Many of the readers and participants here will be preaching today. Those who hear will be reacting in some way to the sermon and some reactions will come in the way of visible or audible feedback.
So, pastor/preacher, how do you handle feedback on your preaching?
A faithful layman, with some degree of sensitivity, approached his pastor about his preaching. The problem wasn’t the content of the sermon. The pastor was not plagiarizing the work of others. There was no perceived lack of preparation. It had to do with sermon delivery. The pastor had settled into a pattern of loud, angry sermons that seemed to this layman to be inappropriate and even harmful to the pastor’s ministry and the church’s general spiritual health. Some members were leaving the church as a result. Other members would leave after Sunday School, skipping pastor’s regular forty-five minute incendiary tirade.
The layman (and this is an actual situation but representative of many) thought it important enough to initiate a private conversaion. He found that the pastor was aware that some members were attending Sunday School and then leaving before the worship service but was not aware of the cause. I’ll share the result of the meeting below.
All of us who pastor and preach have experiences with feedback from members. Most of us receive routine feedback as we greet people leaving the service. These polite, routine (“Good job, preacher”) words are welcome but seldom helpful. Occasionally, these brief, instant feedback sessions indicate something more serious. In such cases the perceptive pastor will make a mental note to contact the member during the week.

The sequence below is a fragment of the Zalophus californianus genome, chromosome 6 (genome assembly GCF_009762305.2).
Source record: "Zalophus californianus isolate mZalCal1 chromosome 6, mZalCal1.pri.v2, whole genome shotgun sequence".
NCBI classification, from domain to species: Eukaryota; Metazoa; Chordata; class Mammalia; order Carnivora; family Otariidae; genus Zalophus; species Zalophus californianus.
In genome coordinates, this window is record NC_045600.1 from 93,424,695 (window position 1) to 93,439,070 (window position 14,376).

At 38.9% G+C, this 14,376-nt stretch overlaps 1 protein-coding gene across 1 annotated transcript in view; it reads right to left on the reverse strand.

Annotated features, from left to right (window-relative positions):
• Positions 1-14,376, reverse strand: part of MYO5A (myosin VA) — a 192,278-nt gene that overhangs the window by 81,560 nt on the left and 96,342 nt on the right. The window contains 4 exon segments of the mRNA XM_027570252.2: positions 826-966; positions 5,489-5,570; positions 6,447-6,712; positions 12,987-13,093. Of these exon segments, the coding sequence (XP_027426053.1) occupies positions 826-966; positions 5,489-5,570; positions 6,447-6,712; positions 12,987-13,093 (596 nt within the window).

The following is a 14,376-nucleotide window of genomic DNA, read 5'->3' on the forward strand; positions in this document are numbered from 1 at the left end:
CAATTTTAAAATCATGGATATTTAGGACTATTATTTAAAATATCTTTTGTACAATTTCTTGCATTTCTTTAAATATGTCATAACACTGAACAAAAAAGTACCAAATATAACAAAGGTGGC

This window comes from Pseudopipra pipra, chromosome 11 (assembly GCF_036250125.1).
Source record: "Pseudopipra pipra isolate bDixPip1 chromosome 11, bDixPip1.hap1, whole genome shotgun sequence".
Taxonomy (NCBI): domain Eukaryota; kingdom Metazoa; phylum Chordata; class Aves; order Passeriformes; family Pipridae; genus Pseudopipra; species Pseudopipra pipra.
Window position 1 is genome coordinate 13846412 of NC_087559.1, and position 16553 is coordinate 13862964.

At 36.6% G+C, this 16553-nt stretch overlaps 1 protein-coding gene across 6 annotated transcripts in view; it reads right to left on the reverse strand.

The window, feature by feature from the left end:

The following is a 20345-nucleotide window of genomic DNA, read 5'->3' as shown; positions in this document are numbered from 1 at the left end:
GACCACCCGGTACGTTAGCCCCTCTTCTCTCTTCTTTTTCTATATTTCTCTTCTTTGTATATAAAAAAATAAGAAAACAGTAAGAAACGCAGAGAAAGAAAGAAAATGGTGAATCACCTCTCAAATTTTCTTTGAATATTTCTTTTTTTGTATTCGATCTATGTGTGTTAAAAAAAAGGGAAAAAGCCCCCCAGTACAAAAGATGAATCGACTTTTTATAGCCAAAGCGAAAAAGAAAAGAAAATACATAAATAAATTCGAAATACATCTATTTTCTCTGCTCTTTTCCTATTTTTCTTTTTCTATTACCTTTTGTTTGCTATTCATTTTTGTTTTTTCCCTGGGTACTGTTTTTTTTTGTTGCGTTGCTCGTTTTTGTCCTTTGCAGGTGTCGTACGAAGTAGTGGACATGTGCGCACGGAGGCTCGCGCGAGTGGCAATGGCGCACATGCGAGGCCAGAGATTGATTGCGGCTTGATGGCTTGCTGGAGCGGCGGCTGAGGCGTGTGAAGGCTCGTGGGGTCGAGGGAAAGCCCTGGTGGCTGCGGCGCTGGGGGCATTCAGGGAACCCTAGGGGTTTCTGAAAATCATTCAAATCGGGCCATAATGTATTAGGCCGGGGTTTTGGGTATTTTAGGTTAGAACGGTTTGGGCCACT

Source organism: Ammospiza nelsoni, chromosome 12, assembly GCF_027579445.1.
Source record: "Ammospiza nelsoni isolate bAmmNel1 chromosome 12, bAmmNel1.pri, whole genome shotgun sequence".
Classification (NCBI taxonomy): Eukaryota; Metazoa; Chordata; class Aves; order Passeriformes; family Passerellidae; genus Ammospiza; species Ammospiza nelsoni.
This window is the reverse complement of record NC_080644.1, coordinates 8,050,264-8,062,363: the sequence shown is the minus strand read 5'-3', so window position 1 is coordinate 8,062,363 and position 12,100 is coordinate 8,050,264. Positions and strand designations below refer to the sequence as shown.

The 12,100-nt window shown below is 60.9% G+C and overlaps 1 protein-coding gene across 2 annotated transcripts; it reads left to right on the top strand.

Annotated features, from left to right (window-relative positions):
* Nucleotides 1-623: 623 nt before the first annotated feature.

Twice in thirty years I had members leave me notes, once on my office door and once on the pastorium door. One was an anonymous scribble, a single word, “Yell!” The other was a longer, signed note that said, essentially, that my sermon stunk that Sunday. I had productive and mutually beneficial conversations with both of these post-sermon note-writers.
We may not desire feedback on our preaching but we will receive it. Seems to me, there are several options on handling sermon feedback:
1. You can ignore it completely.
After all, you are the Man of God, Called to Preach, Proclaiming the Word. Why should you listen to critics? Perhaps the pastor who takes this haughty high road might reconsider and listen. Such might prove helpful.
Maybe you aren’t aware of some of your mannerisms. I once invited a man to preach who had the maddeningly annoying habit of clucking throughout his sermons. He would say a few words and then make a clucking sound with his tongue against the roof of his mouth. A few more words, another cluck. Did he learn to preach in a chicken coop?